Thu Mar 07 2024 | 7 min read

Reducing the Scope 1 and 2 emissions of consumer goods companies



Sebastian Gatzer

Decarbonization is no longer just policy compliance—it is also a critical value-creation pathway for consumer goods companies. Successful decarbonization can create value by saving on costs, growing market share, and enabling new green-business building.

Developing the decarbonization pathway requires a thorough understanding of current emissions and the pros and cons of available decarbonization levers. In this article, we first lay out the critical factors companies will have to consider before selecting key levers: the technological maturity, cost, and abatement potential of those levers, as well as current and forthcoming regulations. The levers that have the highest emission-reduction potential will vary by the size of relevant emissions and company-specific context. The second half of this article therefore assesses the main sources of Scope 1 and 2 emissions and provisionally identifies promising decarbonization levers.

Evaluation of decarbonization levers

Developing a clear decarbonization plan is challenging even when companies are deeply committed to reducing greenhouse-gas emissions. There is an urgent need for progress, however: many consumer goods companies only have two years to reach their initial targets.

The first step for companies looking to build a clear roadmap for action is to evaluate potential decarbonization levers. There is no one-size-fits-all approach to reducing operational emissions. Therefore, consumer goods players need to first understand the drivers behind their emissions and tailor their approach and solutions accordingly.

All companies, however, should consider a number of key factors before selecting and implementing a specific lever.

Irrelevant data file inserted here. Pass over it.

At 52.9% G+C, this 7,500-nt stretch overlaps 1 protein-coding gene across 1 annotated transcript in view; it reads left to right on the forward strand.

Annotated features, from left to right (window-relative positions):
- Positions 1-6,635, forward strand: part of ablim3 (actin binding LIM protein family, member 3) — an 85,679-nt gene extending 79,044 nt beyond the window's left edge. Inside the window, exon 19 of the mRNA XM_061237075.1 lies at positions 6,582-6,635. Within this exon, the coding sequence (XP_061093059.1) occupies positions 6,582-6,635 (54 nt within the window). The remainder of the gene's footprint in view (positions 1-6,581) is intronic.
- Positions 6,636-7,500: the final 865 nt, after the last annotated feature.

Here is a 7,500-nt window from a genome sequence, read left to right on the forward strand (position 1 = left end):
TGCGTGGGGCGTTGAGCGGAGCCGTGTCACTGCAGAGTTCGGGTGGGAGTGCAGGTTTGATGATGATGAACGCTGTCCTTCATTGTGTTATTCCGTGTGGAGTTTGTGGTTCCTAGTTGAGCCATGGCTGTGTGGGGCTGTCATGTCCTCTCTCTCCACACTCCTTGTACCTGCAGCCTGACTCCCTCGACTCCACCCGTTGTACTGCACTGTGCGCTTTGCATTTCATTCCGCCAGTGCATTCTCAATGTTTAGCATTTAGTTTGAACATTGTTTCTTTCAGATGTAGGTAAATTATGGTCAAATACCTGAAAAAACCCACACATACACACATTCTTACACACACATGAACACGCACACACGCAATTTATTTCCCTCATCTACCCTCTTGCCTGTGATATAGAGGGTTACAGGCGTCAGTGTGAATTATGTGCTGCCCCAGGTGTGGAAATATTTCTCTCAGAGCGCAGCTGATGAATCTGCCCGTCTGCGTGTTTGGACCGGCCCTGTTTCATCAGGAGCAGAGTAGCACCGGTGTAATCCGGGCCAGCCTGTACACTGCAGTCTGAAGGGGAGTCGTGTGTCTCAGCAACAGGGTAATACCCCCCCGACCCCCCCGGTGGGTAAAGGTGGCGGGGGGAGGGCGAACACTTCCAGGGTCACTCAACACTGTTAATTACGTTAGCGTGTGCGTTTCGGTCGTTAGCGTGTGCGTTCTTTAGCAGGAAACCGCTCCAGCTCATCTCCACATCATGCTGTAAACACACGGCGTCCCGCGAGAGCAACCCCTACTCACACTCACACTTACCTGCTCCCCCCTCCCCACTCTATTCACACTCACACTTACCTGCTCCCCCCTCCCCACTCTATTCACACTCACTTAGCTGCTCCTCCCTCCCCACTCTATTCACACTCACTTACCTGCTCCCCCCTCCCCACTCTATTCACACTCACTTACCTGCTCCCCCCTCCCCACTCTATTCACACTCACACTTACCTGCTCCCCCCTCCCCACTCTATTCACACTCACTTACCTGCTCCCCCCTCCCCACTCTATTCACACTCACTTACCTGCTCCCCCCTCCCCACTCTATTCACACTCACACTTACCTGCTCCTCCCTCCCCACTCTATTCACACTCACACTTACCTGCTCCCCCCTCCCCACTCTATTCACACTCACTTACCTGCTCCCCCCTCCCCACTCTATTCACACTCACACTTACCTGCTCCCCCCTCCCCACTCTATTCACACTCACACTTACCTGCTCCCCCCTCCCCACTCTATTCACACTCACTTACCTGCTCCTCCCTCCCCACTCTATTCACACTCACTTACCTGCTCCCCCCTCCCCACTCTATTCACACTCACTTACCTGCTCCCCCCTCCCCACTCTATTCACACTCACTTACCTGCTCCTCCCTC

First, the maturity of a technology can affect its reliability, scalability, and cost-effectiveness. Companies need to ensure the technology they adopt is sufficiently mature to meet their operational needs and financial goals.

Second, understanding the cost and abatement potential of different technologies and strategies will be important for prioritizing decarbonization efforts.In particular,companies need to weigh the potential gains and costs of adopting each lever. Gains can include improved efficiency, reduced costs, and increased competitiveness, while costs can include capital expenditures, operational changes, and regulation-related expenditures.

A marginal abatement cost curve (MACC) can be a powerful tool for understanding the lever-by-lever cost-effectiveness of emissions abatement. MACCs plot the total emission abatement potential of different strategies or technologies against their marginal cost of abatement, allowing for the identification of the most cost-effective levers in terms of dollars per metric ton of CO2equivalent abated (Exhibit 1). Initiatives are organized left to right on the curve based on the initiative’s economic cost of emissions abatement. As such, the MACC serves as a preliminary mechanism to prioritize sustainability initiatives, though final decisions should be made after consulting additional data and criteria.

Exhibit 1
The marginal abatement cost curve illustrates the emission-reduction potential and cost of selected abatement levers.
We strive to provide individuals with disabilities equal access to our website. If you would like information about this content we will be happy to work with you. Please email us

Finally, it is critical for companies to have a perspective on the current and future regulatory environment. Climate regulations are evolving quickly and can affect the cost and feasibility of individual decarbonization strategies.

Assessing Scope 1 and 2 emissions

Company emissions are categorized into three scopes: Scope 1 and 2 emissions are generated in a company’s own operations, while Scope 3 emissions are indirect emissions from upstream and downstream in the value chain.

The main drivers of Scope 1 and 2 emissions for consumer goods companies

Scope 1 and 2 emissions—the subject of this article—typically account for less than 10 percent of total emissions in the consumer goods industry (see sidebar, “The main drivers of Scope 1 and 2 emissions for consumer goods companies”).1